CPI Cartel Column edited by Rosa Abrantes-Metz (Global Economics Group/NYU Stern School of Business)
Welcome back to the cartel column “From Collusion to Competition.” Much has happened since the last column, almost a year ago. We are now back on after this long break, and have much ground to cover.
I dedicate this column to a very significant decision recently issued in the ISDAfix antitrust class action, titled Alaska Electrical Pension Fund v. Bank of America, N.A., 2016 WL 1241533 (S.D.N.Y. Mar. 28, 2016). Class lead counsel are Quinn Emanuel Urquhart & Sullivan LLP, Robbins Geller Rudman & Dowd LLP, and Scott+Scott, Attorneys at Law LLP.
Among several important aspects of this decision, the use of screens for conspiracies and manipulations (and in this case, my own screens) played an important role in addressing plausibility of such conduct at the complaint stage.
I hope you enjoy the reading!
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ISDAfix is an interest rate benchmark used to determine the settlement value of cash-settled swaptions (options on interest rate swaps) and other financial derivatives. Plaintiffs’ basic allegation was that the fourteen major Wall Street banks who set the ISDAfix rate each day conspired to rig ISDAfix in order to extract higher profits on financial instruments that are linked to ISDAfix.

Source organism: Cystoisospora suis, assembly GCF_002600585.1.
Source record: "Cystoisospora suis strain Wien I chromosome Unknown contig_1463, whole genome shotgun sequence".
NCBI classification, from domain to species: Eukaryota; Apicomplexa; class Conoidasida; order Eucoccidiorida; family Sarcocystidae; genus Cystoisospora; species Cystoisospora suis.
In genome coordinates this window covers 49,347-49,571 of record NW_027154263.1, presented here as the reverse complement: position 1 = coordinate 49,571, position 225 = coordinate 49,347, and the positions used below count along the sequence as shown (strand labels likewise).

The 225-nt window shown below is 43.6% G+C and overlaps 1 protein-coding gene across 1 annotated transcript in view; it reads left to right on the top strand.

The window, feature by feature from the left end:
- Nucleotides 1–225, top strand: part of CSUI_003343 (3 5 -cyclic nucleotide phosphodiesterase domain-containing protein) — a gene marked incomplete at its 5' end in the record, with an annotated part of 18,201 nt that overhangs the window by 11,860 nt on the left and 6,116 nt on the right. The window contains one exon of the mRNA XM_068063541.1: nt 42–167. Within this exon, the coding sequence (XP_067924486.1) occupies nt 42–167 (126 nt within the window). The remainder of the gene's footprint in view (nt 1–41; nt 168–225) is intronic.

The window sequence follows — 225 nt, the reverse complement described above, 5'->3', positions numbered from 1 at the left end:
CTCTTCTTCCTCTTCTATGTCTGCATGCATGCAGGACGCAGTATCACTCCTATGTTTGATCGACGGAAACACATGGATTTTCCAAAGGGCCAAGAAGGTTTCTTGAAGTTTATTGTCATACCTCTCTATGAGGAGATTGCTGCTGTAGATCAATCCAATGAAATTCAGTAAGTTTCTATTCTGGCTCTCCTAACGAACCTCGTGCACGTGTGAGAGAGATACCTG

On March 28, 2016, Judge Jesse Furman issued an in-depth, 36-page opinion largely upholding the complaint. Judge Furman sustained the antitrust, breach of contract, and unjust enrichment claims, while dismissing the tortious interference and breach of implied duty of good faith and fair dealing claims. The court’s decision has important implications for financial benchmark litigation in particular, and antitrust litigation in general. The case is one of a number of large financial misconduct cases being put together through quantitative analysis of public and quasi-public data. The use of “screens” to detect subtle but consistent pricing and other anomalies was also used, for example, in LIBOR. In Alaska Electrical, the “screens” revealed that: (1) the banks repeatedly claimed to have had identical offer/bid rates; (2) the level of uniformity of the banks’ submissions was undermined by concurrent market rates; (3) the level of uniformity in the banks’ submissions abated once regulatory scrutiny increased; and (4) the change in the banks’ behavior cannot be explained by an increase in volatility, or other market forces. The analyses also show that (5) the banks “banged the close” in the market for ISDAfix-related instruments to manipulate the reference rate; (6) the banks conspired with the ISDAfix rate administrator, ICAP, to delay the publication of transactional information; and (7) these behaviors also began to dissipate when the banks came under increased scrutiny from regulators in late 2013.